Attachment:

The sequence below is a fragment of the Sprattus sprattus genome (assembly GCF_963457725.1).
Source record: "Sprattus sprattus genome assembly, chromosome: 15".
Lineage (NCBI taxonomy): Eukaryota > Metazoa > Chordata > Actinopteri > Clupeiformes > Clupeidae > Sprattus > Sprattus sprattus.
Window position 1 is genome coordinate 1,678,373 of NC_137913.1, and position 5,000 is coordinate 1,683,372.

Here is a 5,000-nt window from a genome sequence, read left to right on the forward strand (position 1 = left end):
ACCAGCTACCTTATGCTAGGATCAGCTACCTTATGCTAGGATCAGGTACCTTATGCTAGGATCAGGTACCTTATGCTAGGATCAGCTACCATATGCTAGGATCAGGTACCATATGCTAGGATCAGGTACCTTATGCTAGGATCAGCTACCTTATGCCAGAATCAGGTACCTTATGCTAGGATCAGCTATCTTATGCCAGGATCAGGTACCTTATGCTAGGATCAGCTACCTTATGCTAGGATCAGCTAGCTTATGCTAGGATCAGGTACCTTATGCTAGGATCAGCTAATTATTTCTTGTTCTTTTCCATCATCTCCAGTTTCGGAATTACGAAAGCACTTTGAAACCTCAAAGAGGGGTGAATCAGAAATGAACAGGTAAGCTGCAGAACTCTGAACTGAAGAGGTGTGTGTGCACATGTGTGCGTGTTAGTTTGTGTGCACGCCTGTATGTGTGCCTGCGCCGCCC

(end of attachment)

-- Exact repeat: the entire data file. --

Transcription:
The sequence below is a fragment of the Sprattus sprattus genome (assembly GCF_963457725.1).
Source record: "Sprattus sprattus genome assembly, chromosome: 15".
Lineage (NCBI taxonomy): Eukaryota > Metazoa > Chordata > Actinopteri > Clupeiformes > Clupeidae > Sprattus > Sprattus sprattus.
Window position 1 is genome coordinate 1,678,373 of NC_137913.1, and position 5,000 is coordinate 1,683,372.

Here is a 5,000-nt window from a genome sequence, read left to right on the forward strand (position 1 = left end):
ACCAGCTACCTTATGCTAGGATCAGCTACCTTATGCTAGGATCAGGTACCTTATGCTAGGATCAGGTACCTTATGCTAGGATCAGCTACCATATGCTAGGATCAGGTACCATATGCTAGGATCAGGTACCTTATGCTAGGATCAGCTACCTTATGCCAGAATCAGGTACCTTATGCTAGGATCAGCTATCTTATGCCAGGATCAGGTACCTTATGCTAGGATCAGCTACCTTATGCTAGGATCAGCTAGCTTATGCTAGGATCAGGTACCTTATGCTAGGATCAGCTAATTATTTCTTGTTCTTTTCCATCATCTCCAGTTTCGGAATTACGAAAGCACTTTGAAACCTCAAAGAGGGGTGAATCAGAAATGAACAGGTAAGCTGCAGAACTCTGAACTGAAGAGGTGTGTGTGCACATGTGTGCGTGTTAGTTTGTGTGCACGCCTGTATGTGTGCCTGCGCCGCCC